Martin franzmann, the author of this morning’s first hymn and a long-time professor in our Synod, called the man in today’s Gospel “the man who went home with only a word in his pocket.” I think this does more to help us understand today’s Gospel and its importance than anything else. The nobleman is a reminder to us, an encouragement to us, to live by faith alone, faith in the strong Word of God. He went home with only the Word, only a promise. His faith was rewarded with fulfillment. May God grant us all such a faith that endures all things, content with only a Word in our pocket and nothing more!
The situation in which the nobleman finds himself is not unfamiliar to us. We have seen sick, and even deceased, children in Scripture whose parents have come to Jesus for help and healing. We have seen people who needed healing themselves. In all of those cases, Jesus gave help that was immediate and was visible. There was one exception, and that was the centurion whose son was dying. Jesus offered to come to the man’s house, but he had faith that Jesus could heal from a distance and was content with that. Faith that Jesus’ Word was powerful was not needed for a long-distance journey home. They had faith, certainly, but it didn’t have to sustain them as long before their desired outcome became a reality.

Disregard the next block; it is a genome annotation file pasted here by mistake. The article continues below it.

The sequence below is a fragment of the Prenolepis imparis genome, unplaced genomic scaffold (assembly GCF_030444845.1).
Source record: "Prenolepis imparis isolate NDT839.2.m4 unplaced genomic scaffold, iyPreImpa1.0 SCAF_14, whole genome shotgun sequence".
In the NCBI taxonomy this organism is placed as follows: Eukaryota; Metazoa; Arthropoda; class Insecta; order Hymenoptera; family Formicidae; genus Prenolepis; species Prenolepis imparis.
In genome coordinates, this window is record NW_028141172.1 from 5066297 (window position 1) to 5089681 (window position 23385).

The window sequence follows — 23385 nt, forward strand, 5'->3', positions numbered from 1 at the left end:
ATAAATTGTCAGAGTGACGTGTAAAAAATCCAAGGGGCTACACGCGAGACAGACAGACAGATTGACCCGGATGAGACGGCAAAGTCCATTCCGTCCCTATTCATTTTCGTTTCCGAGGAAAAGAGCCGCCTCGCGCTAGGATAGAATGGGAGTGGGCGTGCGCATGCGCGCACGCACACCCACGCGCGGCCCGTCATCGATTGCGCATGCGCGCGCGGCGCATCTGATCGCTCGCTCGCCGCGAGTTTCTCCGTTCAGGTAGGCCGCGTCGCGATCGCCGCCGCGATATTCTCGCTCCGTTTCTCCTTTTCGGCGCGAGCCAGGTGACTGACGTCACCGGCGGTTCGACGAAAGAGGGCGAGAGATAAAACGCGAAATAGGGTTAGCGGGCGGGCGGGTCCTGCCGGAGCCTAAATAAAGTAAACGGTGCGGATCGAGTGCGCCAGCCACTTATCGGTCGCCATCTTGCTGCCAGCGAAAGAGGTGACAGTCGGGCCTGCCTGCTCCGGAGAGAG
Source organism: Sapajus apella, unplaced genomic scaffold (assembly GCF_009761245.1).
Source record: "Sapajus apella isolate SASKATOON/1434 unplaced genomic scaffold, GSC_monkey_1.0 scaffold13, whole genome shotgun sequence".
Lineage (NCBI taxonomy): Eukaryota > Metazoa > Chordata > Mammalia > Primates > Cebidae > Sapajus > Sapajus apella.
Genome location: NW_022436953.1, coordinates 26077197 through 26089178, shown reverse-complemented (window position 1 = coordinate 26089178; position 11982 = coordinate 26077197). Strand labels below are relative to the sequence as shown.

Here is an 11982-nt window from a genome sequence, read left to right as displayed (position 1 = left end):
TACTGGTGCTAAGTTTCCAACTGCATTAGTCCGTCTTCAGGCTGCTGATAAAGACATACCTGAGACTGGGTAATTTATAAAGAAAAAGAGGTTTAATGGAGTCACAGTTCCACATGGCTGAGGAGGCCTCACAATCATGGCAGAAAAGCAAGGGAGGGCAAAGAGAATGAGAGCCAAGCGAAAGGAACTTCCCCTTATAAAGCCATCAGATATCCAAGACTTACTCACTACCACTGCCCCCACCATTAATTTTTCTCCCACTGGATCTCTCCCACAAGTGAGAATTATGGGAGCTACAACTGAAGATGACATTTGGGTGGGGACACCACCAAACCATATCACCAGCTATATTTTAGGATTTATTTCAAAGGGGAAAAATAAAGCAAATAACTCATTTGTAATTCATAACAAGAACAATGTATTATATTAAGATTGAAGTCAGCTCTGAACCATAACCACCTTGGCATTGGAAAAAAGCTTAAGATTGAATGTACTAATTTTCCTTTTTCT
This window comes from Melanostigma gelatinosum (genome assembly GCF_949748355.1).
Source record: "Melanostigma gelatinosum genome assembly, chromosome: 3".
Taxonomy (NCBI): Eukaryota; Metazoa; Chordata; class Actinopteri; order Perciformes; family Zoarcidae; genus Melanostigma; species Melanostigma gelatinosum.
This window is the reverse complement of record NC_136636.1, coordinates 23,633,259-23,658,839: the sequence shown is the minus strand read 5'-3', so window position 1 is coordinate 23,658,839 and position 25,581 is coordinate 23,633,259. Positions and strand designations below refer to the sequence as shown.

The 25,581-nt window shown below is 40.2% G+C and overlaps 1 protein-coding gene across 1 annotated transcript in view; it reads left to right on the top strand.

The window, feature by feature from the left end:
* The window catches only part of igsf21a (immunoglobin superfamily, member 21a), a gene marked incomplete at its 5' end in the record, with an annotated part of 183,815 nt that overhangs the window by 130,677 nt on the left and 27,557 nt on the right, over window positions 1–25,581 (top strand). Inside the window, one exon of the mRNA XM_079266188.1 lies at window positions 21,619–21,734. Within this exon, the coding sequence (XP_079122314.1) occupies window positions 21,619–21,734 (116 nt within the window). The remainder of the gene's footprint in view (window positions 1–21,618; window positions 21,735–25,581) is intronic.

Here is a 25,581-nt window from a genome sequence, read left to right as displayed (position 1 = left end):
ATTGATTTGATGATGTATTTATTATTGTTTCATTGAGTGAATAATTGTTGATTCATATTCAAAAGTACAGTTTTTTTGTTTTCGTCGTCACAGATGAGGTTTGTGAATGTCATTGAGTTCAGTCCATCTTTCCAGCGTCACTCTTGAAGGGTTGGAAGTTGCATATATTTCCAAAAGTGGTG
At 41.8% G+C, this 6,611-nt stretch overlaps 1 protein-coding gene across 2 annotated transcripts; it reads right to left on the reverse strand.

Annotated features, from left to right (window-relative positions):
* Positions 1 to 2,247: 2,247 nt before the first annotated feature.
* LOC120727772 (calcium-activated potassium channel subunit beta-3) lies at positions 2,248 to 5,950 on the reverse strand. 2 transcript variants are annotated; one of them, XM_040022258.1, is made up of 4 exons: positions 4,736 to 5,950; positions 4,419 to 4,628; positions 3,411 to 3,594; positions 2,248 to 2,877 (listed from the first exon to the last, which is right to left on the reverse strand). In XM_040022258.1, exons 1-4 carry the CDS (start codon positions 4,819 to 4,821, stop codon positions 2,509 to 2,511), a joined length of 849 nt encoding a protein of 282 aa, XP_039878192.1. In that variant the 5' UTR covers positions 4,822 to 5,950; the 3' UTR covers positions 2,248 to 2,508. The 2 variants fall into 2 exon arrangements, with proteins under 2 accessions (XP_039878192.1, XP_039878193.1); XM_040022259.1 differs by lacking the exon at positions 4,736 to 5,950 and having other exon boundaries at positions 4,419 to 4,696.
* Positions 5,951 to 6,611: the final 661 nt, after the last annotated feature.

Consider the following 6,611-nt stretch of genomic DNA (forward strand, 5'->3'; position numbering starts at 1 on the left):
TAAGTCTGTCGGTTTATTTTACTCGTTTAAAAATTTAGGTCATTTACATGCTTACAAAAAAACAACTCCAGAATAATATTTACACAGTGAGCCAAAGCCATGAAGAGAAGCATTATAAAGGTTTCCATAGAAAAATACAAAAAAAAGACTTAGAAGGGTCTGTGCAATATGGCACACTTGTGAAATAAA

For this man, it’s different. The journey from Capernaum to Cana is about 17 miles, about a day and half walk. He has to walk a day and a half worried about his dying son. Then he finds Jesus, begs Him to come with him to heal his son, and hears the rebuke: “Unless you see signs and wonders you will by no means believe.” In other words, the only way you’ll believe is with signs and wonders, not the Word. But Jesus teaches him a great lesson, that all that matters, all that gets us through is faith, not miracles. So, he is sent home with just a promise: “Go your way, your son lives.” So now he repeats his journey, alone again. This was not supposed to be a solo trip of three days! A day and a half was supposed to be spent with Jesus encouraging him, telling him everything was going to be okay. But he doesn’t get that word in his ear. He only has that word in his pocket. He has to repeat it in his head for himself. And we all know how easy it is to be led astray by the devil when you are seemingly alone.